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Re: asterisk pattern

by Corion (Pope)
on Oct 27, 2011 at 11:35 UTC ( #934120=note: print w/replies, xml ) Need Help??

in reply to asterisk pattern

The following works for me:

$b=this_code_is_from_perlmonks_org; for my $a(some_program_was_written_for_perlmonks_org=~/[st]/g){ print $a,sprintf '%4s','*'x(2+($a cmp $b)), qq(\n); $b=$a }

Update: I didn't get the requirement of outputting different depths, so here is an improved variation on the same theme:

$level=12; my $i=12; my $l=$level-12; $_ = #$; this_program_source_was_written_for_the_site_perlmonks_org. please_do_not_give_this_code_to_your_teacher_without_understanding. We_value_learning_but_the_work_has_to_be_done_by_yourself. kthxbai; $b=a_program_written_by_Corion; for $a(($_.reverse)=~/[sx]/g){ $d=($a cmp $b)||$d; $l+=$d; $b=$a; print sprintf '%'.$i.'s', '*'x$l, qq(\n) unless $l<0 }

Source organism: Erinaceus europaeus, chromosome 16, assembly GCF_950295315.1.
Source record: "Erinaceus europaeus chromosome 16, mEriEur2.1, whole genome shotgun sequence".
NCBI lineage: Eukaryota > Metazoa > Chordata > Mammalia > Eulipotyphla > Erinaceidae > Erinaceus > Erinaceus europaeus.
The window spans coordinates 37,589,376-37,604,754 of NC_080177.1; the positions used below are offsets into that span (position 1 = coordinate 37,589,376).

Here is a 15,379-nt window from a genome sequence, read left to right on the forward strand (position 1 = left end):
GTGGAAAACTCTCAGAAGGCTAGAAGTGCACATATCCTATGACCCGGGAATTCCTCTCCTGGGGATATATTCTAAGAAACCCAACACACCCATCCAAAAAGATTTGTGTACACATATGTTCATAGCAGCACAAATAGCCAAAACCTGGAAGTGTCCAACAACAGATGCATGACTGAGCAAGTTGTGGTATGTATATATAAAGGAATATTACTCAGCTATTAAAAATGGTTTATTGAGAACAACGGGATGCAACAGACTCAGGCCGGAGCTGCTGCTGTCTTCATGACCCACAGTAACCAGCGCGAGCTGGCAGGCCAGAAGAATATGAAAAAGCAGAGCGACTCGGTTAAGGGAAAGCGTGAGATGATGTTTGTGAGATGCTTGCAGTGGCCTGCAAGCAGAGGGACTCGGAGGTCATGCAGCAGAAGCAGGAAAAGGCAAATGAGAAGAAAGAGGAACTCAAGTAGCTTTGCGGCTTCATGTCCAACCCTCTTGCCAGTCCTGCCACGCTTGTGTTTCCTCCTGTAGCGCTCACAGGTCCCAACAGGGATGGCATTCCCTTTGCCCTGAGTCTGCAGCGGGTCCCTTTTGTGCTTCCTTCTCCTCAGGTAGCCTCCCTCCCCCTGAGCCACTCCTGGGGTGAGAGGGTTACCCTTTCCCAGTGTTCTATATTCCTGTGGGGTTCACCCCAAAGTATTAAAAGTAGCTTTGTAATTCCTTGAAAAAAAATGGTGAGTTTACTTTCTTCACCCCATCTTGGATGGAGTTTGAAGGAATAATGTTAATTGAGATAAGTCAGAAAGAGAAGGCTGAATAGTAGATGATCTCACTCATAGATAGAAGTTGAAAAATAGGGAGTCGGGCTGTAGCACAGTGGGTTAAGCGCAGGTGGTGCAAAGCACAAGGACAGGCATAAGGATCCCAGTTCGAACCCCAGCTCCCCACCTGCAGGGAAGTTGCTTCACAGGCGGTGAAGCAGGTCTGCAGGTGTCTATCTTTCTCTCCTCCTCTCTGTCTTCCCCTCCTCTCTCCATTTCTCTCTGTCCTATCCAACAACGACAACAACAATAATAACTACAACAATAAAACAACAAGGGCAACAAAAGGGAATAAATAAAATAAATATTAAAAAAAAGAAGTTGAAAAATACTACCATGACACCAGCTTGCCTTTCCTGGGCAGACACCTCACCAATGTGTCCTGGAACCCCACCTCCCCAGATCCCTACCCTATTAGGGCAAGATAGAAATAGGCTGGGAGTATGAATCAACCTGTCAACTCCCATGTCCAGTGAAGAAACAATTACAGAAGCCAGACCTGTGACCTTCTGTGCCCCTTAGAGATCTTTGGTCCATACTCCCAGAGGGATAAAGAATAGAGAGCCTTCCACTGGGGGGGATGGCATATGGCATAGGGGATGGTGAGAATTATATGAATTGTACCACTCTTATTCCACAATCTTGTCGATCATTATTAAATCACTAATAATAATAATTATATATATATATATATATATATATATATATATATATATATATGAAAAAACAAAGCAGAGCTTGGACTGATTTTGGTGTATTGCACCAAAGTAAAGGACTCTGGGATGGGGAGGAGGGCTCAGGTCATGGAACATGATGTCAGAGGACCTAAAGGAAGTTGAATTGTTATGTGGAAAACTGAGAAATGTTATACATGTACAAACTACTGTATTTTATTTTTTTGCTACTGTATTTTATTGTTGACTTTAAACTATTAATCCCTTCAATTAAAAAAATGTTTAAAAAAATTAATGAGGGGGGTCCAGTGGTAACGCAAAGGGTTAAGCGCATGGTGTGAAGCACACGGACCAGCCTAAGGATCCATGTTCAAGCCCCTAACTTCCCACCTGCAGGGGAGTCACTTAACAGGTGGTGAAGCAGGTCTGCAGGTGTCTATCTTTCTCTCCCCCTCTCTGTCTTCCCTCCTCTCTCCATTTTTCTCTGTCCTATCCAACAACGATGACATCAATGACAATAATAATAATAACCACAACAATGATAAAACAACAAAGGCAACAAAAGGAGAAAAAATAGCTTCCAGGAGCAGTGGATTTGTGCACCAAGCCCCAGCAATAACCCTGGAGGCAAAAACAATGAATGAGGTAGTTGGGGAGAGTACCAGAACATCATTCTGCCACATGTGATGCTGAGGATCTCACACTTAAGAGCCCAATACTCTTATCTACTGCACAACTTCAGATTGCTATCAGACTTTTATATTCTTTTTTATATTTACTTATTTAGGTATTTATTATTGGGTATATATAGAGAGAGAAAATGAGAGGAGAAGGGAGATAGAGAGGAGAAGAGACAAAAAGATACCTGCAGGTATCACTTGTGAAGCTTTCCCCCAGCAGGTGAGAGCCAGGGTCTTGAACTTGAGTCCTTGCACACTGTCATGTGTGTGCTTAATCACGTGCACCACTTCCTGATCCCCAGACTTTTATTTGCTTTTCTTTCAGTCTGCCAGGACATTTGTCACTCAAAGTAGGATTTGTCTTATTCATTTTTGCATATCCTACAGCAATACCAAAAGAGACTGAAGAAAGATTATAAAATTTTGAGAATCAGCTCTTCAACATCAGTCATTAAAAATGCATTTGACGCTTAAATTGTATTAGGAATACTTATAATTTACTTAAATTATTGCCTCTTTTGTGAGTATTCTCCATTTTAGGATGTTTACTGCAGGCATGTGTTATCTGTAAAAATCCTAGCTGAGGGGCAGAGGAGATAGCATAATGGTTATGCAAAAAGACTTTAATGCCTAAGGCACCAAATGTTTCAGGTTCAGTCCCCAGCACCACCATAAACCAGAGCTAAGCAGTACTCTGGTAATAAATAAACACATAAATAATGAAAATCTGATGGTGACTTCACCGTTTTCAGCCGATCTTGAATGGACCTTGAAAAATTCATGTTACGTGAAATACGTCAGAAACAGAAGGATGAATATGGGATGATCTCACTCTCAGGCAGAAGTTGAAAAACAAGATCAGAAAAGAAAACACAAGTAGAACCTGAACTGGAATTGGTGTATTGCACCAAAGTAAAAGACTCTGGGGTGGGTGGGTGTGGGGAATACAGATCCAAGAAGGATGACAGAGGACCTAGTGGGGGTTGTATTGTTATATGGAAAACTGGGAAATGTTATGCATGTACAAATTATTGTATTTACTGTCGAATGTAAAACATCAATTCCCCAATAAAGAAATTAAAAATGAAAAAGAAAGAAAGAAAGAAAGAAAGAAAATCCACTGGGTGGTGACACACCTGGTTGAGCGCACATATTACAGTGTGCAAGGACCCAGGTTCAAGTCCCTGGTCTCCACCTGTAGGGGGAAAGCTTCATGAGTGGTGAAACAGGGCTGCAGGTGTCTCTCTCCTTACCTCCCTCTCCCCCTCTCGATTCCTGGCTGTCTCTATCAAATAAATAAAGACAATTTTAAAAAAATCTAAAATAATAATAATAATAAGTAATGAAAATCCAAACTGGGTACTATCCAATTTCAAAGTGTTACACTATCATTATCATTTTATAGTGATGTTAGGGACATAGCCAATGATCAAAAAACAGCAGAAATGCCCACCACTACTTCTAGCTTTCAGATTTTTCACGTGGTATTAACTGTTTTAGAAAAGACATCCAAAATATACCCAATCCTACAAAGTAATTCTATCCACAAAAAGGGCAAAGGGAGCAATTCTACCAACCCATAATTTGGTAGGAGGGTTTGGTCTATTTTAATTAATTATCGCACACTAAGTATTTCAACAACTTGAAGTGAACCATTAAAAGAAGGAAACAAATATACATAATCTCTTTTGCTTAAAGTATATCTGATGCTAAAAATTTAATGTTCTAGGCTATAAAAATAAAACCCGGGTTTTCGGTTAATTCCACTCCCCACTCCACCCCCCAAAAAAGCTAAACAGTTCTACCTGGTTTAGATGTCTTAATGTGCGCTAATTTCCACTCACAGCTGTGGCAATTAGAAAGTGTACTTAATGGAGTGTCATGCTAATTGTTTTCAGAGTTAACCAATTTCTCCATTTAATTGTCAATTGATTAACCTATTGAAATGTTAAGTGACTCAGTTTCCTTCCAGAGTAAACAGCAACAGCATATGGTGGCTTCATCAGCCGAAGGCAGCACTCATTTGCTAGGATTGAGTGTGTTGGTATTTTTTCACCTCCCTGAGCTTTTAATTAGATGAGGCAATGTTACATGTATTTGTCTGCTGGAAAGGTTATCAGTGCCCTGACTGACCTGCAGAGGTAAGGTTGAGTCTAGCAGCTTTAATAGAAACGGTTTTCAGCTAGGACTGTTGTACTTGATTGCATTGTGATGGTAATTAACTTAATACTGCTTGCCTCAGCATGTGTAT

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[LanX]: could
[LanX]: $#array gives the length
[LanX]: no sorry ...
[sierpinski]: so that would just be deferencing it...
[LanX]: the last index!
[LanX]: yes
[sierpinski]: yeah I guess $list is a reference.. yeah
[sierpinski]: why is it the last index and not the first? because the length of the array becomes the index?
[sierpinski]: thanks LanX that helps
[haukex]: the first index is always 0 - $#array gives you the last index in @array

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